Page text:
Unread postby Mad Mac » Tue Feb 21, 2017 6:01 am

As someone who works on the US transit systems after 20+ years on BR, I think I can provide some background.

This crossing is, to all intents and purposes, an AHB - on a non-electrified line such as this, what's used is a "predictive" system where the change of impedance in the rails is used to determine how fast a train is approaching and (in theory) give the same warning time (typically 20 seconds) irrespective of how fast the train is approaching. If an approaching train stops, the crossing will de-activate once the system "realises" it's stopped and will then reactivate once the train gets on the move again.

The logic, be it relays or a processor-based system, is generally simple: approach track, "island" track (the actual crossing area - occupying this one will activate the crossing no matter what) and exit track. However, if a train doesn't clear the "exit" track and comes back the way it came, the crossing won't activate because the directional logic hasn't reset itself. Not wishing to speculate too much, but there's what may be a maintenance truck parked just beyond the crossing. Another interesting thing is that the crossing activates 30 seconds after the train first enters it.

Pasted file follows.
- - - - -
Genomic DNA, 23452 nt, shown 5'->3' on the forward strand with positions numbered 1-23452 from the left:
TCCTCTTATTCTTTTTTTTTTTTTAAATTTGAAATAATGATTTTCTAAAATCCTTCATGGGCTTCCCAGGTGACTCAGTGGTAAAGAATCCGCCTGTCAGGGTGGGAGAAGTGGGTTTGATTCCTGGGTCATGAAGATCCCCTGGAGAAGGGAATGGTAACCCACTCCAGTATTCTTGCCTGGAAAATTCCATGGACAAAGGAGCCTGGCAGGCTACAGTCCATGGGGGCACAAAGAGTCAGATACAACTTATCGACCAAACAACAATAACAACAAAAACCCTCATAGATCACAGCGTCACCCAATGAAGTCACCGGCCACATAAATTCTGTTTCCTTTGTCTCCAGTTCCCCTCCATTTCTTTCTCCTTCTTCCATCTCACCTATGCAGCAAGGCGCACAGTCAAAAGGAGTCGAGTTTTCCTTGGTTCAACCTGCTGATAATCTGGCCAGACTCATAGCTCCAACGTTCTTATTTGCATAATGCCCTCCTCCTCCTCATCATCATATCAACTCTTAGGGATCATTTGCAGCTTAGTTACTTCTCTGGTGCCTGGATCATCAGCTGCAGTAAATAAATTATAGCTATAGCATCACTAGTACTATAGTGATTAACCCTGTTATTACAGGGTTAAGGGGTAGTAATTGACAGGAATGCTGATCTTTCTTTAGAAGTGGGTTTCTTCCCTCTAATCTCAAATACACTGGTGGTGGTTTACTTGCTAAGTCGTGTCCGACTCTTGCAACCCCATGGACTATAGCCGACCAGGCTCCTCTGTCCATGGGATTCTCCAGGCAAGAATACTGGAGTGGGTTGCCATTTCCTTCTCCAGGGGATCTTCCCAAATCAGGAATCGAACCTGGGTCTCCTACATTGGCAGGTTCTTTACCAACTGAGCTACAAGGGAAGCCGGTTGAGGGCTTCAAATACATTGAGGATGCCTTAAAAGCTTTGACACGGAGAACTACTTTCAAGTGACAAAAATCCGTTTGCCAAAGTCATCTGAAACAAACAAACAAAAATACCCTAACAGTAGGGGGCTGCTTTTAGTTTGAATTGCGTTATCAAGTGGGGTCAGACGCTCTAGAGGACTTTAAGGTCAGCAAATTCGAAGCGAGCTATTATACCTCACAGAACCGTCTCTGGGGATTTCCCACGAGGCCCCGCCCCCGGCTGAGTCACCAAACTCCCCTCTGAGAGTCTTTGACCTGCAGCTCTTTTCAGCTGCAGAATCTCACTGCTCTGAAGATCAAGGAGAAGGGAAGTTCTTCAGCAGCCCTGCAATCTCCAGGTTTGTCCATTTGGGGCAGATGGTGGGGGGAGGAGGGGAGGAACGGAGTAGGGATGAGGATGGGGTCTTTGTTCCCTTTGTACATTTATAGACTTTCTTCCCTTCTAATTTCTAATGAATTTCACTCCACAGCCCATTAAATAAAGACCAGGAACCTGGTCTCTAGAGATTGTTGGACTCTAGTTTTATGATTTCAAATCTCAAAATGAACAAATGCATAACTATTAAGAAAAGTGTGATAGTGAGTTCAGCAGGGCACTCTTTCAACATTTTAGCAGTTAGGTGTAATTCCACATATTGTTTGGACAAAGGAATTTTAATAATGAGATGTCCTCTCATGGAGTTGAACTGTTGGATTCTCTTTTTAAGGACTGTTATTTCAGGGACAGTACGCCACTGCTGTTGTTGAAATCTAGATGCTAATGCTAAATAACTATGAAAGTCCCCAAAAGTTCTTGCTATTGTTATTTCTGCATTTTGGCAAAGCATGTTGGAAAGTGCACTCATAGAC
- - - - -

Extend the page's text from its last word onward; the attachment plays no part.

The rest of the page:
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Re: Wrong side failure of a set of boom barriers in Utah

Unread postby Mike Hodgson » Tue Feb 21, 2017 12:45 pm

Are US railroad accidents subject to investigation by an independent body - or does the railway merely conduct its own investigation and report its findings to some regulator? That UTA release implies that the weather had caused a "power outage or loss of signal" necessitating an S&T call - and the video clip shows what appears to be an electricity supply on pole route at the crossing, so the mains feed may well have been vulnerable to weather.

Although the UTA "preliminary" press release indicates that they were still conducting interviews they nevertheless made strong hints to the effect that their technician had acted in some way incorrectly in raising the barriers after failure, and it sounds very much as though the company is passing blame onto its employee before completion of the investigation into what he did and why.
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Re: Wrong side failure of a set of boom barriers in Utah